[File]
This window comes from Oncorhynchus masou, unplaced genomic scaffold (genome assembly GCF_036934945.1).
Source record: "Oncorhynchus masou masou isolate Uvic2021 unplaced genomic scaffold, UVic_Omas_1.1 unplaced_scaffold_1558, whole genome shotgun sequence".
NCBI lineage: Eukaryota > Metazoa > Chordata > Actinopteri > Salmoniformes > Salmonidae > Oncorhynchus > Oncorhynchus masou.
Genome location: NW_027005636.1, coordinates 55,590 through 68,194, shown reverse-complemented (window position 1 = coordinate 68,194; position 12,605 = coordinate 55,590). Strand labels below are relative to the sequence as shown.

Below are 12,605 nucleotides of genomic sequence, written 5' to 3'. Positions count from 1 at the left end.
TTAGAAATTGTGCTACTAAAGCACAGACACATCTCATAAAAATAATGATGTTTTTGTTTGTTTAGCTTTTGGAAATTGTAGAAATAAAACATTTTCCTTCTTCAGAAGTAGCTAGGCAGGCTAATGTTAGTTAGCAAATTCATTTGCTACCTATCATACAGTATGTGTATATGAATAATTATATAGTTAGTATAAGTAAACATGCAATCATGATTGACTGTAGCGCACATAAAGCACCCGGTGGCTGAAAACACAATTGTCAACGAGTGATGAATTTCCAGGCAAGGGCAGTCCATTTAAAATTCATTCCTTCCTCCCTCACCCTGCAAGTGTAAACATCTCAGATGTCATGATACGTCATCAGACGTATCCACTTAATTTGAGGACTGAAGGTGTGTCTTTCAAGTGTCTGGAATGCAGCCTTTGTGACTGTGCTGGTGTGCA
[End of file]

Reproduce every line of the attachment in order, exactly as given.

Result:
This window comes from Oncorhynchus masou, unplaced genomic scaffold (genome assembly GCF_036934945.1).
Source record: "Oncorhynchus masou masou isolate Uvic2021 unplaced genomic scaffold, UVic_Omas_1.1 unplaced_scaffold_1558, whole genome shotgun sequence".
NCBI lineage: Eukaryota > Metazoa > Chordata > Actinopteri > Salmoniformes > Salmonidae > Oncorhynchus > Oncorhynchus masou.
Genome location: NW_027005636.1, coordinates 55,590 through 68,194, shown reverse-complemented (window position 1 = coordinate 68,194; position 12,605 = coordinate 55,590). Strand labels below are relative to the sequence as shown.

Below are 12,605 nucleotides of genomic sequence, written 5' to 3'. Positions count from 1 at the left end.
TTAGAAATTGTGCTACTAAAGCACAGACACATCTCATAAAAATAATGATGTTTTTGTTTGTTTAGCTTTTGGAAATTGTAGAAATAAAACATTTTCCTTCTTCAGAAGTAGCTAGGCAGGCTAATGTTAGTTAGCAAATTCATTTGCTACCTATCATACAGTATGTGTATATGAATAATTATATAGTTAGTATAAGTAAACATGCAATCATGATTGACTGTAGCGCACATAAAGCACCCGGTGGCTGAAAACACAATTGTCAACGAGTGATGAATTTCCAGGCAAGGGCAGTCCATTTAAAATTCATTCCTTCCTCCCTCACCCTGCAAGTGTAAACATCTCAGATGTCATGATACGTCATCAGACGTATCCACTTAATTTGAGGACTGAAGGTGTGTCTTTCAAGTGTCTGGAATGCAGCCTTTGTGACTGTGCTGGTGTGCA